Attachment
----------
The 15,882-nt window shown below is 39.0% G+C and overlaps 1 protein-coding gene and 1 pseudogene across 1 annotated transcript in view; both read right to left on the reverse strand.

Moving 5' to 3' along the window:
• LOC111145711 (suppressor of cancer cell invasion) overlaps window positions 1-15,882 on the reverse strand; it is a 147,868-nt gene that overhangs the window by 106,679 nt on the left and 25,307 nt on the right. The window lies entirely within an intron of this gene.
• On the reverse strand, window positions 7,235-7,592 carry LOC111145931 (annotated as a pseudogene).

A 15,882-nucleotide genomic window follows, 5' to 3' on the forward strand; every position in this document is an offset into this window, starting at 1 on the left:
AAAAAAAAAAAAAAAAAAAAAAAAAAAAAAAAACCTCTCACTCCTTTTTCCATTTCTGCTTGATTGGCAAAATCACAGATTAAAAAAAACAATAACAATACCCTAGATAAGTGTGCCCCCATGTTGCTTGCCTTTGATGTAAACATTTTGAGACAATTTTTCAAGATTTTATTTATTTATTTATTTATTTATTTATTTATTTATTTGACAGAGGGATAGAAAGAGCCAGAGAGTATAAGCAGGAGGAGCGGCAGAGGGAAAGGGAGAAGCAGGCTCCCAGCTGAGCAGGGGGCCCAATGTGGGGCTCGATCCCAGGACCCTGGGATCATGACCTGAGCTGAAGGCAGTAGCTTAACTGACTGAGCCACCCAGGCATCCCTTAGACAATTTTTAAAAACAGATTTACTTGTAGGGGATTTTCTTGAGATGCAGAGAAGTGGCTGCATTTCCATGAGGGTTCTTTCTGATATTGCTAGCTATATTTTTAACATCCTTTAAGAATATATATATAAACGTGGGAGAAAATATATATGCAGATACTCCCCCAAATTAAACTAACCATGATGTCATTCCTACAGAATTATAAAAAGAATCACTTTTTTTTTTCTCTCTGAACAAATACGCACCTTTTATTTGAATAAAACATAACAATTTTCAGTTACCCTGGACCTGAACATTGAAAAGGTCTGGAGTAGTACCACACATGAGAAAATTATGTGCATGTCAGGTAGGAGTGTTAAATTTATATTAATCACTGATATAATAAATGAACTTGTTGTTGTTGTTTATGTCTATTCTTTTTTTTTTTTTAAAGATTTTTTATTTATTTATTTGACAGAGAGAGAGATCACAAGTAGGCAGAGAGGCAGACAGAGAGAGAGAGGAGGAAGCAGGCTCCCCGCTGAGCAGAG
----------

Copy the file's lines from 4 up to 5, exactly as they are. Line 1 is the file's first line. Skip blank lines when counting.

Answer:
• On the reverse strand, window positions 7,235-7,592 carry LOC111145931 (annotated as a pseudogene).

A 15,882-nucleotide genomic window follows, 5' to 3' on the forward strand; every position in this document is an offset into this window, starting at 1 on the left: